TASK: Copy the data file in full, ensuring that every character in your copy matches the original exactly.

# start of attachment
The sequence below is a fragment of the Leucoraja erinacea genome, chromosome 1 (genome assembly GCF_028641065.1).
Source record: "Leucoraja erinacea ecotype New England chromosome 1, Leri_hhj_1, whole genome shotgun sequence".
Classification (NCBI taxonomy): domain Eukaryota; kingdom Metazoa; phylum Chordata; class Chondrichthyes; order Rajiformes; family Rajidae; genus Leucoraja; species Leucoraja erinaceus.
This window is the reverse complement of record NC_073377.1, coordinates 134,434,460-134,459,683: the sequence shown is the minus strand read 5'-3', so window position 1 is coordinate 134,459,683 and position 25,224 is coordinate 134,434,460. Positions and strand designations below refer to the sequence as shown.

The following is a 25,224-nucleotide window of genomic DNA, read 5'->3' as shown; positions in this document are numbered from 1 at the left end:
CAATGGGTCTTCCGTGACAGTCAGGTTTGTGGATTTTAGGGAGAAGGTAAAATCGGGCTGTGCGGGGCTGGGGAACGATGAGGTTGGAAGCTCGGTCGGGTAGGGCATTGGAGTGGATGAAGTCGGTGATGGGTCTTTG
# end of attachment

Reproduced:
The sequence below is a fragment of the Leucoraja erinacea genome, chromosome 1 (genome assembly GCF_028641065.1).
Source record: "Leucoraja erinacea ecotype New England chromosome 1, Leri_hhj_1, whole genome shotgun sequence".
Classification (NCBI taxonomy): domain Eukaryota; kingdom Metazoa; phylum Chordata; class Chondrichthyes; order Rajiformes; family Rajidae; genus Leucoraja; species Leucoraja erinaceus.
This window is the reverse complement of record NC_073377.1, coordinates 134,434,460-134,459,683: the sequence shown is the minus strand read 5'-3', so window position 1 is coordinate 134,459,683 and position 25,224 is coordinate 134,434,460. Positions and strand designations below refer to the sequence as shown.

The following is a 25,224-nucleotide window of genomic DNA, read 5'->3' as shown; positions in this document are numbered from 1 at the left end:
CAATGGGTCTTCCGTGACAGTCAGGTTTGTGGATTTTAGGGAGAAGGTAAAATCGGGCTGTGCGGGGCTGGGGAACGATGAGGTTGGAAGCTCGGTCGGGTAGGGCATTGGAGTGGATGAAGTCGGTGATGGGTCTTTG